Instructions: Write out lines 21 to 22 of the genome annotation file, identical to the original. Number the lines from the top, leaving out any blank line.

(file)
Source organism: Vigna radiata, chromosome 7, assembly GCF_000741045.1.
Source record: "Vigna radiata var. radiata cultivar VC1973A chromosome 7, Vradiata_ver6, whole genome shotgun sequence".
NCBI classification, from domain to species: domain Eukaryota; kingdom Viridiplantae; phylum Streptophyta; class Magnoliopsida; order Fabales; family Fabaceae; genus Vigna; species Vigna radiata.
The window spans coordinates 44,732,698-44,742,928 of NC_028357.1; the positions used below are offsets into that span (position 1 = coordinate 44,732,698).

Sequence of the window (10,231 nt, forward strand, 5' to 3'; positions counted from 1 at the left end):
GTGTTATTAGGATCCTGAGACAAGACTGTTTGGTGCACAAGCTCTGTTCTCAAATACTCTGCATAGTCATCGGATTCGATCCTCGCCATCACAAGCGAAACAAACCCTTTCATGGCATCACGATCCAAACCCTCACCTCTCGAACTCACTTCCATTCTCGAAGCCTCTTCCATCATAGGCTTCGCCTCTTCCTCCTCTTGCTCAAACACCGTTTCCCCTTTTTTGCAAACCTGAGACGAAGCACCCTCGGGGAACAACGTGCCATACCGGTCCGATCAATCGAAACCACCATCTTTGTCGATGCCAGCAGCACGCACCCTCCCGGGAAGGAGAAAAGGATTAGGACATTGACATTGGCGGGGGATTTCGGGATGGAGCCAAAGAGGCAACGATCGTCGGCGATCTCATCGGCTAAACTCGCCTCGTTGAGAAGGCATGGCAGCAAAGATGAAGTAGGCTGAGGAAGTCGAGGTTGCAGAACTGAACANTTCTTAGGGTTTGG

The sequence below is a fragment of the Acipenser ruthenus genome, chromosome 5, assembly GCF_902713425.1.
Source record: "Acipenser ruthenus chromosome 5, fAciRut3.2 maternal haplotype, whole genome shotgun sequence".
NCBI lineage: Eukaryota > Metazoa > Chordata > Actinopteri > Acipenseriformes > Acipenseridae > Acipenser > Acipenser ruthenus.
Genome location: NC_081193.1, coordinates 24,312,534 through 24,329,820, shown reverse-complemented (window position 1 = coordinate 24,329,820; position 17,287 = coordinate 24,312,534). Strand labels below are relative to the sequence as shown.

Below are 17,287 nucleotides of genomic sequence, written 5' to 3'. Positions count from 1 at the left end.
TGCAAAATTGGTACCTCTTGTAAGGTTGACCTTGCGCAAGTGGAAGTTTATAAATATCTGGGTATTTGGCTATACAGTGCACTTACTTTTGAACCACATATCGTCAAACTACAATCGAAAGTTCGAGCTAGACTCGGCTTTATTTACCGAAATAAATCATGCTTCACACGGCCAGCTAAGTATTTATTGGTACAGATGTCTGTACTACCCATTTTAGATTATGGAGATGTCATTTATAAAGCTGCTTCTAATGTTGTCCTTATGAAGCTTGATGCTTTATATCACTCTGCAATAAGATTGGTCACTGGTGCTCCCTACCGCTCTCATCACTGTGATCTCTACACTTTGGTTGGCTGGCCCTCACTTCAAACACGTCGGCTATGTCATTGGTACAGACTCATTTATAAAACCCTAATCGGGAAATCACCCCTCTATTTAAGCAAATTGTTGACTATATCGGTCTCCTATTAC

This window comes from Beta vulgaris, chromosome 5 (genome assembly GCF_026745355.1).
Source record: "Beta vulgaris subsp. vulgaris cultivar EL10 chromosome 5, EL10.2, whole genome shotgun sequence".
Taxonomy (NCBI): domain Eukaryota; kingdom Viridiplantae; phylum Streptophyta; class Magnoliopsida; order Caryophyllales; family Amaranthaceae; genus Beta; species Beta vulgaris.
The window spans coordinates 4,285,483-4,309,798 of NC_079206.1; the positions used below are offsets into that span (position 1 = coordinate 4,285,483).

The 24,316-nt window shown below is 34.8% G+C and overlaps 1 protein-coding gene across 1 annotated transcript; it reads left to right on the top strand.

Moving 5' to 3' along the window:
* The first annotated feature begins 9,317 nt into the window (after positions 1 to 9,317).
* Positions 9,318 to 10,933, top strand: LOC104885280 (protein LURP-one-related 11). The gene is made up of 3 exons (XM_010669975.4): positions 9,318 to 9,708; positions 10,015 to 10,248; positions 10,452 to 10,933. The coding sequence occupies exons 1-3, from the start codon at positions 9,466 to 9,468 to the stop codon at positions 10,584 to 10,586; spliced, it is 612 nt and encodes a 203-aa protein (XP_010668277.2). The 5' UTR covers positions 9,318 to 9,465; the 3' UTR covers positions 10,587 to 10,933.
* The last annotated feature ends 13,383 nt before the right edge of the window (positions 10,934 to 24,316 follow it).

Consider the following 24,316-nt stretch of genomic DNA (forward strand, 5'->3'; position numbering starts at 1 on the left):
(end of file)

* The last annotated feature ends 13,383 nt before the right edge of the window (positions 10,934 to 24,316 follow it).

Consider the following 24,316-nt stretch of genomic DNA (forward strand, 5'->3'; position numbering starts at 1 on the left):